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  • noun

Words related to federalism

the idea of a federal organization of more or less self-governing units

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Yes, the Federalist Marshall annoyed the Jeffersonian Republicans by insisting that the Federalist William Marbury deserved his commission to be a justice of the peace in the District of Columbia--the main issue of the case--but Marshall added that, contrary to the Judiciary Act of 1789, the Supreme Court lacked jurisdiction to order the Republican secretary of state (later president) James Madison to deliver the commission.
Hamilton must engage his reader by showing that the Federalist cause includes the happiness and security of the common citizen--a claim the anti-Federalists consistently challenged.
Plans for "failure" would leak, implying that federalists expected "yes" would win-and discourage those fighting for "no.
Ukrainian militants began an offensive against federalists in Slaviansk late Tuesday night, according to media.
The federalists do not have widespread support for full autonomy, and often appear to use federalism more for leverage against Tripoli, according to analysts, local officials and diplomats.
Karim Al-Barase, a federalist activist, said federalists were planning to set up a new oil company in the east to handle the region's oil exports transparently.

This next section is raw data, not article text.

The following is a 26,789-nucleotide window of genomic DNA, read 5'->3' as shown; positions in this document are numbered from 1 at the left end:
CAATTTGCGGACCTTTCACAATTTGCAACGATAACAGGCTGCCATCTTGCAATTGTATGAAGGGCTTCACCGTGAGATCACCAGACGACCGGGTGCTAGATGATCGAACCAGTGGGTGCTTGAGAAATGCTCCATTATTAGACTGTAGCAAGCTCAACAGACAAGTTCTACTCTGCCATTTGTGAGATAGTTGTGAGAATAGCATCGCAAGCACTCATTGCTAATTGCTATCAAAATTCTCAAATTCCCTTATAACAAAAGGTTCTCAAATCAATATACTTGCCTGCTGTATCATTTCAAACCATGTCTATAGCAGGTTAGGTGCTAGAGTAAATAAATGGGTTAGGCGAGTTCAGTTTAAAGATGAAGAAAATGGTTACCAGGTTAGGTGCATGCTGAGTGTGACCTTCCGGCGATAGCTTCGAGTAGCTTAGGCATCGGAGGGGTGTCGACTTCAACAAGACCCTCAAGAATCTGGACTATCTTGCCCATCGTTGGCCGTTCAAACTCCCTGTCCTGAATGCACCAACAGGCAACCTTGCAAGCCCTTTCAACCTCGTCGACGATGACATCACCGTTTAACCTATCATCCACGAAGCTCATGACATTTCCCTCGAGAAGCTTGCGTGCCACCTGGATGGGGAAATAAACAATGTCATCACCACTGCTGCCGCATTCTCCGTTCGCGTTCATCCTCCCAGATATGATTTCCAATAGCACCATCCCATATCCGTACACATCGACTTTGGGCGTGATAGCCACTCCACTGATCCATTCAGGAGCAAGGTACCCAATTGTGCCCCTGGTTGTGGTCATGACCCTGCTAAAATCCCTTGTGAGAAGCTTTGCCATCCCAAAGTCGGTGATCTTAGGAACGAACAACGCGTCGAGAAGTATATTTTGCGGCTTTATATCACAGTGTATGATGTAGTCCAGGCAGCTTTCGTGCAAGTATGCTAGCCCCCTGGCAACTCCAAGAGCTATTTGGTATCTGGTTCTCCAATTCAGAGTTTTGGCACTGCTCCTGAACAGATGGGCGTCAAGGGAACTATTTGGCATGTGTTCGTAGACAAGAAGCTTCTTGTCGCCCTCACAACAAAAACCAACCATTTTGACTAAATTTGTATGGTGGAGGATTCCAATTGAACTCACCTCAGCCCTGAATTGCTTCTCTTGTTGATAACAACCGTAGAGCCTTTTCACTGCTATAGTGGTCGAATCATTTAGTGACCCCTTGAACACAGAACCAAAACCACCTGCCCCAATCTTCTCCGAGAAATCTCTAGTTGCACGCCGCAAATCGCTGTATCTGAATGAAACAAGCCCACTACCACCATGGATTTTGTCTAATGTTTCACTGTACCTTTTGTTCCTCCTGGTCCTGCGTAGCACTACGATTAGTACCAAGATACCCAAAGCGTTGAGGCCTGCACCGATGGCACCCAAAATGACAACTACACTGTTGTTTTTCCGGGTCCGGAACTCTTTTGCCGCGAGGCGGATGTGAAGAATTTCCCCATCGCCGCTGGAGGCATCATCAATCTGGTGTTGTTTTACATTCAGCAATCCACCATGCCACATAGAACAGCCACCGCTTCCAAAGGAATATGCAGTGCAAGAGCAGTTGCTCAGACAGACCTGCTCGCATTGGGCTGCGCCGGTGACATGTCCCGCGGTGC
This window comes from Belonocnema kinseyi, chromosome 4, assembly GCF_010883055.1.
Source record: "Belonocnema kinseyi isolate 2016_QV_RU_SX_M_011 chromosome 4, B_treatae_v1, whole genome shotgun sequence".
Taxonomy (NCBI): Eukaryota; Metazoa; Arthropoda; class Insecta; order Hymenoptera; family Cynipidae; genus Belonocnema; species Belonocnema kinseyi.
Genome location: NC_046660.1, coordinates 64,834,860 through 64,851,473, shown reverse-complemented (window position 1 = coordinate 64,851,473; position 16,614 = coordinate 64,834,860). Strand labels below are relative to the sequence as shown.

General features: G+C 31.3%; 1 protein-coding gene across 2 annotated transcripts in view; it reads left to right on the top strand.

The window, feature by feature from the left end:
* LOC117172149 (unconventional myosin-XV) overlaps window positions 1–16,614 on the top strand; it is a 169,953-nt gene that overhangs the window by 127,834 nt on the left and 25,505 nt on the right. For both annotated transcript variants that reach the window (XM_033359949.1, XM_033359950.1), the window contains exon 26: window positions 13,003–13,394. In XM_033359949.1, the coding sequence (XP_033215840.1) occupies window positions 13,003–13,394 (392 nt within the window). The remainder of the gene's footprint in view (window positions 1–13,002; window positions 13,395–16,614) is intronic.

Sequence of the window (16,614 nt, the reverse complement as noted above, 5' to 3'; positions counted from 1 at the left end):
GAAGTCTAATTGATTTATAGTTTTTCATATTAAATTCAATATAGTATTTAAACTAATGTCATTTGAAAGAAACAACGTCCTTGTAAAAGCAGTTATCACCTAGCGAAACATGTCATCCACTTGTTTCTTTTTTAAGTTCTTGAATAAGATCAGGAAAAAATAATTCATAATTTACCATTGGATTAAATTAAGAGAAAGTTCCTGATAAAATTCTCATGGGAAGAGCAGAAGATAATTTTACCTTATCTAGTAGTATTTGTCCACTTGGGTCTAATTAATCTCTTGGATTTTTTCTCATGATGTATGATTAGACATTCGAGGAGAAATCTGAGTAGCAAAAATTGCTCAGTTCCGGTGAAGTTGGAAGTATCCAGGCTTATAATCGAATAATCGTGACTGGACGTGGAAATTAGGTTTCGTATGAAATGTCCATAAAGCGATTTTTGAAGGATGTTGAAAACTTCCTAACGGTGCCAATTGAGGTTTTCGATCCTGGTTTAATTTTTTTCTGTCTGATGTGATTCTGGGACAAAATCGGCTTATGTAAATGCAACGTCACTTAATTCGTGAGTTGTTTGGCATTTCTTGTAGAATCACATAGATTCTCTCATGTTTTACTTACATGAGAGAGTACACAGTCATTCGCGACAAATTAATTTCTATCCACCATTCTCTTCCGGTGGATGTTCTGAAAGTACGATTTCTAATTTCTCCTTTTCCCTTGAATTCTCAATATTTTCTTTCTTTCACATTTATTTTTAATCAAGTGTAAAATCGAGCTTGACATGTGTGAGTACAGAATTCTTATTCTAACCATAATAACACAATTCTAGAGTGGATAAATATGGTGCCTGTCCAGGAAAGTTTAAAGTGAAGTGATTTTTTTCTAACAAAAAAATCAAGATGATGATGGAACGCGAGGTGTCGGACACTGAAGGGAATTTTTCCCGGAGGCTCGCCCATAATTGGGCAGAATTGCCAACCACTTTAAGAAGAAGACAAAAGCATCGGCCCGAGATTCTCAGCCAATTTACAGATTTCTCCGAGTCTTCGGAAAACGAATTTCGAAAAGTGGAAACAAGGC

Henry argued in speech after speech that only a fool would trust the Federalist government, and in mocking the Federalists asked, "What can avail your specious imaginary balances, those rope-dangling chain-rattling ridiculous checks and contrivances?
He sets a good example for how knowledge about the Federalists can be applied to modern political discourse.
escalating their demands for greater federal power, Federalists framed
The system was overturned by the Gaddafi regime and federalists claim the east, which was the cradle of the revolution on February 17 last year that overthrew the former dictator, was neglected under his rule.
Despite this focus on the contest in the House of Representatives between the two Republican candidates, which is reflected in the book's subtitle, Sharp advances a thesis that the election was uniquely bitter and divisive because each of the two major parries--the Federalists and the Republicans--"was organized around the belief that it, and it alone, was the interpreter and translator of the wishes of the fictive sovereign people" (p.
Summary: Federalists in Libya's eastern Cyrenaica region called on Thursday for a boycott of next month's constituent assembly elections, rejecting the transition plan set out by the interim
It had little good to say about the Federalists, who were slipping into oblivion.
Worried over the consequences of the violence of their own Revolution, Federalists were especially appalled when faced with the September 1791 massacres of the French Revolution.
In setting the stage for the Marbury decision, the authors narrate a series of overlapping vignettes that support the book's three major story lines: the transfer of power between Federalists and Republicans following the 1800 election, the key political players and their relationships with one another, and the state of the federal judiciary between the passage of the Judiciary Act of 1789 and the issuance of the Marbury opinion.